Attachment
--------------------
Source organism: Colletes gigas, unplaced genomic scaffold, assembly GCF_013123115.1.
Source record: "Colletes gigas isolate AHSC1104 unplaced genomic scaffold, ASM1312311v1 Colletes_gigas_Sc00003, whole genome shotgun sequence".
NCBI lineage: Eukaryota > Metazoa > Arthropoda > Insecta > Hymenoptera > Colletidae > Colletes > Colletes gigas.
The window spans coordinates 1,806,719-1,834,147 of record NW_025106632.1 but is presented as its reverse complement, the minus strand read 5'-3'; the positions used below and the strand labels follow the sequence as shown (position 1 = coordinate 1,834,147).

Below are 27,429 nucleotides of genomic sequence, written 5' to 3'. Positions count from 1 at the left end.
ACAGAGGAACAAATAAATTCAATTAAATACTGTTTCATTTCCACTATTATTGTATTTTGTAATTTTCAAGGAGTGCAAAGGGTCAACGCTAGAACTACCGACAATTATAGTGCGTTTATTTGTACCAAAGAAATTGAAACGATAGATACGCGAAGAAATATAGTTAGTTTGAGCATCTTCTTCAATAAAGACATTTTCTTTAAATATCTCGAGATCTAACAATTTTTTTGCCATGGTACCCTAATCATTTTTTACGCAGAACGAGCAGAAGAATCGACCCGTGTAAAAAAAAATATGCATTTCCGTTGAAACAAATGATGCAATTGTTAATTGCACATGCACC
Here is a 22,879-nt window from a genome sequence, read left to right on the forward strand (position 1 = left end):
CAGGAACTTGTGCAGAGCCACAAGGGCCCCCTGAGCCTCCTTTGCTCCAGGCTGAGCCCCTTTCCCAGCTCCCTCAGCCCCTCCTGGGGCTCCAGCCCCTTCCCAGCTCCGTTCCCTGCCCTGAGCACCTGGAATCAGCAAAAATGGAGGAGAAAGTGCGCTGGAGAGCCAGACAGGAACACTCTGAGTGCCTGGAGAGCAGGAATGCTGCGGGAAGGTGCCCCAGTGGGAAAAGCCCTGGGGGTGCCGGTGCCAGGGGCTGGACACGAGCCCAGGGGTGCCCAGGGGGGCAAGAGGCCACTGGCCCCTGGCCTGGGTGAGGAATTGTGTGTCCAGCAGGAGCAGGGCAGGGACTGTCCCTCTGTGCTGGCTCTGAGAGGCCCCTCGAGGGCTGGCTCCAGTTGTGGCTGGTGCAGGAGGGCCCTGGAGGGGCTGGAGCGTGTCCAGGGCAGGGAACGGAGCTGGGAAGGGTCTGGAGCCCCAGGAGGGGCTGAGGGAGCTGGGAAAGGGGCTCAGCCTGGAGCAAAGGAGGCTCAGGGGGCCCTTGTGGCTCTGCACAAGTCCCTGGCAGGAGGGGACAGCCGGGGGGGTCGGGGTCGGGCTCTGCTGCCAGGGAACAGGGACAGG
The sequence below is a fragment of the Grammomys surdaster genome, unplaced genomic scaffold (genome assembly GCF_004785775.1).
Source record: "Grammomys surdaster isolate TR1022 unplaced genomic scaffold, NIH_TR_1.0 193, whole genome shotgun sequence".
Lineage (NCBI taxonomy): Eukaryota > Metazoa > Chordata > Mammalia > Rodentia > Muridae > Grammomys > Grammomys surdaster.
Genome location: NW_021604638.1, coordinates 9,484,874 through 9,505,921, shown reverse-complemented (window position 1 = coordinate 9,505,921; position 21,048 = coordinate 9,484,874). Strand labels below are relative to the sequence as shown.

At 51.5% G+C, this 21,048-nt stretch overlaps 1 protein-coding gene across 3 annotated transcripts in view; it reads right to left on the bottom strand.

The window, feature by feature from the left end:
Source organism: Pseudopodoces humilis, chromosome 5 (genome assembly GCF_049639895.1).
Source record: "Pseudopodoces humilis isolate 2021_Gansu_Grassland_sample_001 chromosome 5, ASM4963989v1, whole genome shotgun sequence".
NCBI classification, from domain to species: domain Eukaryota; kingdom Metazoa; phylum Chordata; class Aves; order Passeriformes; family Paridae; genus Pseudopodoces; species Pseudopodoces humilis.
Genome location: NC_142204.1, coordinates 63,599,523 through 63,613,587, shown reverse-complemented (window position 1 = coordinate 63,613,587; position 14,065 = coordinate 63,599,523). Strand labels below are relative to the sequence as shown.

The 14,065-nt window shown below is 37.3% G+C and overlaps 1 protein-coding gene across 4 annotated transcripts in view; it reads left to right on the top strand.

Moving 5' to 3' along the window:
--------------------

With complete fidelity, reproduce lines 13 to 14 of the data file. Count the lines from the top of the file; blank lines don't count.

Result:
At 51.5% G+C, this 21,048-nt stretch overlaps 1 protein-coding gene across 3 annotated transcripts in view; it reads right to left on the bottom strand.

The window, feature by feature from the left end: